Photo: Drew Gurian / Red Bull Content Pool
Photo: Drew Gurian / Red Bull Content Pool
Photo: Drew Gurian / Red Bull Content Pool
Photo: Drew Gurian / Red Bull Content Pool
Photo: Maria Jose Govea / Red Bull Content Pool

ANOHNI’S ARMORY
By Lars Byrresen Petersen

It’s always an incredible experience entering the Park Avenue Armory; the space itself is impressively grand, and the programing lately has consisted of powerfully immersive and political experiences. Laurie Anderson’s Habeas Corpus, Philippe Pareno’s H {N)Y P N(Y} OSIS, and Douglas Gordon’s tears become… streams become… were all unforgettable. But not quite as much as the recent performance by ANOHNI (formerly known as Antony Hegarty of Antony and the Johnsons).

Upon entering the Wade Thompson Drill Hall, there was nothing but a big black curtain and a line of people waiting to get a drink at the two opposing bars (understandably so as the night’s performance was bound to provoke heartache). Once behind the curtain, there was a big stage built out at the far end of the massive room. The lights went down and an unsettling sound of drones starting moving in and out. Naomi Campbell appeared on the screen behind the stage. She was dancing and she did so for the next 35 minutes. Just as anxious as the audience crew during the long performance by Campbell, as excited they were when the ANOHNI entered the stage. Despite the grand cheer, everyone was aware that the night was not about her–covered completely in clothes, not one piece of skin showed and unlit–it was about the message and the people who helped emphasize it. Female trailblazers like Shirin Neshat, Kembra Pfahler, Lorraine O’Grady, and again Naomi Campbell all underscored the singer’s voice via very emotional on screen lip-syncs. As they were moving their lips to songs like Drone Bomb Me, Hopelessness, and Execution, some of them broke into tears.

As the song titles might suggest, ANOHNI was not trying to disguise her opinions. Hopelessness, the politically charged album released May 6, 2016, talks about surveillance, drone warfare, capital punishment, and environmental disaster. All songs are reactions to events like Occupy Wall Street, the Arab Spring, the trial of Chelsea Manning, the Black Lives Matter movement etc, which have all taken place since the artist’s last release six years ago.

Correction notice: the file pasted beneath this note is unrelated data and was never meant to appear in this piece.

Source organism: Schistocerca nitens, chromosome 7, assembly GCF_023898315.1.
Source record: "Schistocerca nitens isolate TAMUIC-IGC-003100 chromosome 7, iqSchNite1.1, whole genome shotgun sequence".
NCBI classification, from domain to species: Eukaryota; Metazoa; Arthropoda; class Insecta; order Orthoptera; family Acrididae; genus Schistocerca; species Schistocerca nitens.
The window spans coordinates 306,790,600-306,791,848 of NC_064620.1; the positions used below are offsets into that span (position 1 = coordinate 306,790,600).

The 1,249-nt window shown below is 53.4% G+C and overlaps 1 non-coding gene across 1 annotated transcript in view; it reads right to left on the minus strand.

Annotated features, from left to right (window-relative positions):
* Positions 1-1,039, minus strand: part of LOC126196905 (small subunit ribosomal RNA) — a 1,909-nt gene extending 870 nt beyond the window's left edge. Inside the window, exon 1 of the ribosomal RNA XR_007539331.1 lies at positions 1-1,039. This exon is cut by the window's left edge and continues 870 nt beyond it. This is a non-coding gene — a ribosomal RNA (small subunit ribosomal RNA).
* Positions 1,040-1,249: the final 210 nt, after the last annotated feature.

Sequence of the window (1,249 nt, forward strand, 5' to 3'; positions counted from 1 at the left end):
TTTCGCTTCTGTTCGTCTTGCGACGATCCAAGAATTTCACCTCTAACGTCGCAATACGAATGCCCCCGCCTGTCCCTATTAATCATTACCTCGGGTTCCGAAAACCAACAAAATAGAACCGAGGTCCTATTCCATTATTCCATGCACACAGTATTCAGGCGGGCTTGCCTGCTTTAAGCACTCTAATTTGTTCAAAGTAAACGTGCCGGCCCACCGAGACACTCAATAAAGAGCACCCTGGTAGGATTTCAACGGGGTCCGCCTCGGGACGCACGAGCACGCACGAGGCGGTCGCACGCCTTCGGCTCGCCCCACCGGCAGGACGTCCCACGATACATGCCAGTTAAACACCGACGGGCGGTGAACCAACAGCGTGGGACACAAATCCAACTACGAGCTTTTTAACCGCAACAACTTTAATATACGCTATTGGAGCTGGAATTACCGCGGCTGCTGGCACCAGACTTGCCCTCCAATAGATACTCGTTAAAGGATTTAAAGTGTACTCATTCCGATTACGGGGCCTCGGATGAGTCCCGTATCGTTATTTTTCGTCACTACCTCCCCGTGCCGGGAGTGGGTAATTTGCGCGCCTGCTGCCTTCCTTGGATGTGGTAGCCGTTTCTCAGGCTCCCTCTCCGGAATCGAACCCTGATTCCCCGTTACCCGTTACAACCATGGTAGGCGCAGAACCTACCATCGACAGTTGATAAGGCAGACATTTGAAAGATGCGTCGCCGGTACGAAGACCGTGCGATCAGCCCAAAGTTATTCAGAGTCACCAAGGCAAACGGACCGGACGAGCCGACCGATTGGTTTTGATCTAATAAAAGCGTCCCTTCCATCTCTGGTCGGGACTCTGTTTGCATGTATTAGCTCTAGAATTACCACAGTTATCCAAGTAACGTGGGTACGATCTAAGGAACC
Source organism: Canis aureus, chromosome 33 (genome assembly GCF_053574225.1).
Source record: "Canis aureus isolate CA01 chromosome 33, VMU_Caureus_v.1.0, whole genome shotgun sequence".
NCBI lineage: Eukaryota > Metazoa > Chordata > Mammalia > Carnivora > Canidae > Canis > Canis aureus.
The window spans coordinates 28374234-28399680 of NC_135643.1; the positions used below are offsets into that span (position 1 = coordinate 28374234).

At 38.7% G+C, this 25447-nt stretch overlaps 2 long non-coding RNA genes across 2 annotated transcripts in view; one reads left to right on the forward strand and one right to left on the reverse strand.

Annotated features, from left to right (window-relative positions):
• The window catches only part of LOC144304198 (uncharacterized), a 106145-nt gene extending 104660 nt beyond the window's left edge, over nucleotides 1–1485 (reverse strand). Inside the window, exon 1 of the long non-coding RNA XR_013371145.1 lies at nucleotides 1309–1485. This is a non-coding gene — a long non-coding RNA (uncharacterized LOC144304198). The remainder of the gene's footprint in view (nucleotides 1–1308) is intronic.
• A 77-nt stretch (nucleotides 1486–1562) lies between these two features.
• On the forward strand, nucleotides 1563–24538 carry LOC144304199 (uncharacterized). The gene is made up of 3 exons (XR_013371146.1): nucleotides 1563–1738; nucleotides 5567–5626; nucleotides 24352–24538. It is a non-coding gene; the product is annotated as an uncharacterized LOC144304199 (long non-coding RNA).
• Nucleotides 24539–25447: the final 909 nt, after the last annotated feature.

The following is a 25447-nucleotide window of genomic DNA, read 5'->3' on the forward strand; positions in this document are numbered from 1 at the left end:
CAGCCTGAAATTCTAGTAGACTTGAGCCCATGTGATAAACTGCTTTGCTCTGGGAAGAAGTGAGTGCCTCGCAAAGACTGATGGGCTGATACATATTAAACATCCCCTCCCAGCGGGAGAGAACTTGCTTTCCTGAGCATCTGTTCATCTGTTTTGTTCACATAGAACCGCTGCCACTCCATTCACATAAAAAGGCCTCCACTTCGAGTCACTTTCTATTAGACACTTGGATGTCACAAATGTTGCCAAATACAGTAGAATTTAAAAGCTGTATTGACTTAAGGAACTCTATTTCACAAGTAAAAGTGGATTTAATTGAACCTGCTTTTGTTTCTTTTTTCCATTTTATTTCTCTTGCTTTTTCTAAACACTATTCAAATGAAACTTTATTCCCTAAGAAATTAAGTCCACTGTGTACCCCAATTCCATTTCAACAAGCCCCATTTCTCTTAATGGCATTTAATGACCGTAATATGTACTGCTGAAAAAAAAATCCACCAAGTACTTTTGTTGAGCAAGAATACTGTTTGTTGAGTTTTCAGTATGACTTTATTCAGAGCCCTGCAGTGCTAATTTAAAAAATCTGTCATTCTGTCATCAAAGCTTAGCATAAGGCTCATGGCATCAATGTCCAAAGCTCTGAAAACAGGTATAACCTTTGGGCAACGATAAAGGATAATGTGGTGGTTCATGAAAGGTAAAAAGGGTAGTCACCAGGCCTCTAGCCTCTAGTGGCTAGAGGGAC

In April, she told the NYTimes: “Artists have different responsibilities in different eras. But at this point, I really feel like it’s all hands on deck. An artist that’s fiddle-faddling in opaque, gossamer gestures — I mean it’s fine to do that, totally fine, but there’s no time left. We don’t have the luxury of time any more. Oh, you might be able to carve a little bit out in your life, but you’ll be carving it out of the lives of the people in the future.”

If there’s one thing to take away from the night, it’s that there are people, like ANOHNI, who manages to create something so meaningfully beautiful that it’s impossible to ignore. Not only does she possess the most convincing and haunting voice, her simplistic approach to the visuals made her point that much clearer. BRAVO!

Photo: Drew Gurian / Red Bull Content Pool
Photo: Drew Gurian / Red Bull Content Pool
Photo: Drew Gurian / Red Bull Content Pool
Photo: Drew Gurian / Red Bull Content Pool
Photo: Maria Jose Govea / Red Bull Content Pool
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